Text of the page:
Selenium is a fantastic tool developed by ThoughtWorks for automated web acceptance tests.
If you're a web developer and you've never used this tool, go check it out immediately!

How I've been generally Selenium is by using the Selenium IDE Firefox Plugin to record my tests - and then copying the automatically generated C# into my test classes.
This is a really quick and easy approach, however the test code get's REALLY ugly REALLY fast.

Then I saw Erik Doernenburg's excellent presentation on Selenium best practices, and heard a great tip that's so simple and elegant I felt stupid for not thinking about it before.

Create a class for each of your web pages and use static methods to wrap the Selenium code. This allows you to create nice, human readable tests that are also far less brittle.

  
MainPage.cs (C#)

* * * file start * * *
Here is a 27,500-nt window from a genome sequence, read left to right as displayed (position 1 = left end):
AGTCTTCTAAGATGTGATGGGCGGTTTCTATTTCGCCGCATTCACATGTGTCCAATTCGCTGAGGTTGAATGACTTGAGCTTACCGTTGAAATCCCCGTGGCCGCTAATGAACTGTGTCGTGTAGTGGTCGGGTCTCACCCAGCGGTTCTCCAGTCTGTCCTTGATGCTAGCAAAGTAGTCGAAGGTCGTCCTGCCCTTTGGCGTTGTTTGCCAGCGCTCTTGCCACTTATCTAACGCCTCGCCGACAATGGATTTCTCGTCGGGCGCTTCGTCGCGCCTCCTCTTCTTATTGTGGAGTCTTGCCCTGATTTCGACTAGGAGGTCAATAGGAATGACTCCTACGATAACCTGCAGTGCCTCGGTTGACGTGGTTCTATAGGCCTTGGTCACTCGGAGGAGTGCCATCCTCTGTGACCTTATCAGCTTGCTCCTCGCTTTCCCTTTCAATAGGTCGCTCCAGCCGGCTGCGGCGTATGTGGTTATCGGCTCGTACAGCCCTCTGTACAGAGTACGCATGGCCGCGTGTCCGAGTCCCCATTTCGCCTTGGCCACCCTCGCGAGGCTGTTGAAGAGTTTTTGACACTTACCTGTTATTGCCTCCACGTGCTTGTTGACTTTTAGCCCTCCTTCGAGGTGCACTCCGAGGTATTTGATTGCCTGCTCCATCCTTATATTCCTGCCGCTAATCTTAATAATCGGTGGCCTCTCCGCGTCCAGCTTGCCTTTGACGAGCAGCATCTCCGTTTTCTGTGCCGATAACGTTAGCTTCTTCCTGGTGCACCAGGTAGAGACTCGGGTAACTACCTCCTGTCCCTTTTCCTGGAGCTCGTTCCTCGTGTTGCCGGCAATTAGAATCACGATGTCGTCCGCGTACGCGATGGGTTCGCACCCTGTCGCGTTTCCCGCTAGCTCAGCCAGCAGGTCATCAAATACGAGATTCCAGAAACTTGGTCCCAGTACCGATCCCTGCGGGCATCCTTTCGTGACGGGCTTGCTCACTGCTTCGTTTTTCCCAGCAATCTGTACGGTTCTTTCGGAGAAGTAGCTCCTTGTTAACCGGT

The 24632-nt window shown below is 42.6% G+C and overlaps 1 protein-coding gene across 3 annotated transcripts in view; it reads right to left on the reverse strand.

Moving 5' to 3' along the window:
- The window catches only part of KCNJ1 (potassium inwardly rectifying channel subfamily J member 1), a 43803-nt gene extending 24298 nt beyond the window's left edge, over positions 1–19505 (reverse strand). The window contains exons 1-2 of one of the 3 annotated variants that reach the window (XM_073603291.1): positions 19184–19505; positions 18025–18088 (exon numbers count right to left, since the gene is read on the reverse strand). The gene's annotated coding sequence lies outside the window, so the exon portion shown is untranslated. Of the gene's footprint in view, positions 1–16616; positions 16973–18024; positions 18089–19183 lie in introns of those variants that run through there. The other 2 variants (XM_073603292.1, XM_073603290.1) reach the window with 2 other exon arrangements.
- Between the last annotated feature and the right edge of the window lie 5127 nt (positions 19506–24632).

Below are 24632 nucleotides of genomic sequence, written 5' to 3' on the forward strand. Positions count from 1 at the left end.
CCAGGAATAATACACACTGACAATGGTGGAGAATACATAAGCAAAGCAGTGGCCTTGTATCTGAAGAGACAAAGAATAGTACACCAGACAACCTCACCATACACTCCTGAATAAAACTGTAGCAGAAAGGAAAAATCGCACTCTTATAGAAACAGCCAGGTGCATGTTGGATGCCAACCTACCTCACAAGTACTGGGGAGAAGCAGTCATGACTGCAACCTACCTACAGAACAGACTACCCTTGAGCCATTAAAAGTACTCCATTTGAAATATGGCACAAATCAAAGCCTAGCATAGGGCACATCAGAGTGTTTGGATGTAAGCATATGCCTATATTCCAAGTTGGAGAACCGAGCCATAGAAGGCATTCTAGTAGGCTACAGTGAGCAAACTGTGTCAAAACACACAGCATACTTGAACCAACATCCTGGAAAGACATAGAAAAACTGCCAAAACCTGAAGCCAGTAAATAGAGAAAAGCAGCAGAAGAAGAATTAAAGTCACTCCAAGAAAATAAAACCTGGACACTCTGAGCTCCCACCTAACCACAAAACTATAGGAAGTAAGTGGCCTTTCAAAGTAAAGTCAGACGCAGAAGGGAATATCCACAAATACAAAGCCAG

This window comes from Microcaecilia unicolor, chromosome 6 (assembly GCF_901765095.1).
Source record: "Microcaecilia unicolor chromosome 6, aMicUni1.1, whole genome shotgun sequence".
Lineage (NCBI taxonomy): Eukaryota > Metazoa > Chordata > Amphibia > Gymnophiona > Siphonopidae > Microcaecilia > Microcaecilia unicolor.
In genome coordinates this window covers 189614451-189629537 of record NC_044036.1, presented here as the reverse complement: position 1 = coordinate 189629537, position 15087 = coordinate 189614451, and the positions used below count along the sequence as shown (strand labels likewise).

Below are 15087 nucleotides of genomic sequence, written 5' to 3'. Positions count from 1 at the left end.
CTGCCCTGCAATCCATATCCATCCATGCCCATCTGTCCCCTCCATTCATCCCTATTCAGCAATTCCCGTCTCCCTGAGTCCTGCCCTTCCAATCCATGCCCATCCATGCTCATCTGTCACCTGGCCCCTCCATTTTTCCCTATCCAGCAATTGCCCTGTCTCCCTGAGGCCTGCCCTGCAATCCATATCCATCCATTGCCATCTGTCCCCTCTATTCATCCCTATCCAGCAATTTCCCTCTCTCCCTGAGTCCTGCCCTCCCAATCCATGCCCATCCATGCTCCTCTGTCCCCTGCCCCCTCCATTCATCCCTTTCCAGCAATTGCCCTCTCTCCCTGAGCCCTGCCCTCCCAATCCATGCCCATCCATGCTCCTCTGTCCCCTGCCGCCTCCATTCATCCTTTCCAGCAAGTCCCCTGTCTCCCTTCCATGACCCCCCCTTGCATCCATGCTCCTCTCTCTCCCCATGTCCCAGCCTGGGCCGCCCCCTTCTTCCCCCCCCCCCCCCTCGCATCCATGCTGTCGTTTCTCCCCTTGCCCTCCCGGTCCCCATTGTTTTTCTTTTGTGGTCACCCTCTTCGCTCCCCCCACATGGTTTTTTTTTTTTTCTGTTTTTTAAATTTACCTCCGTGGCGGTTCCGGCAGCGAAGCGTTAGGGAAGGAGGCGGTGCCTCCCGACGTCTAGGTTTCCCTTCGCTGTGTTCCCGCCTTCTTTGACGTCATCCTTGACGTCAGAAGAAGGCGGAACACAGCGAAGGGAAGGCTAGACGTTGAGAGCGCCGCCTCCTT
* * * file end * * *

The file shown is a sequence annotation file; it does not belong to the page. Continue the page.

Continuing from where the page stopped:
public class MainPage  
{
    public static void Open()
    {
      Selenium.Open(@"/");
    }

    public static void SearchFor(string searchString)
    {
      // Ugly brittle code nicely wrapped up
      Selenium.Type("txtSearch", searchString);
      Selenium.Click("btnSubmit");
      Selenium.WaitForPageToOpen("30000")
    }

    public static int NumberOfSearchResults()
    {
      // This function uses regex to return the 
      // number of results on the page
      ..
    }
}

And then in your unit test class:

MainPageUnitTests.cs (C#)  
   [Test]
   public void TestForSearch()
   {
     // Nice readable test logic
     MainPage.Open();
     MainPage.SearchFor("bananas");
     Assert.AreEqual(1, MainPage.NumberOfSearchResults(), 
      "Wrong number of results");
   }
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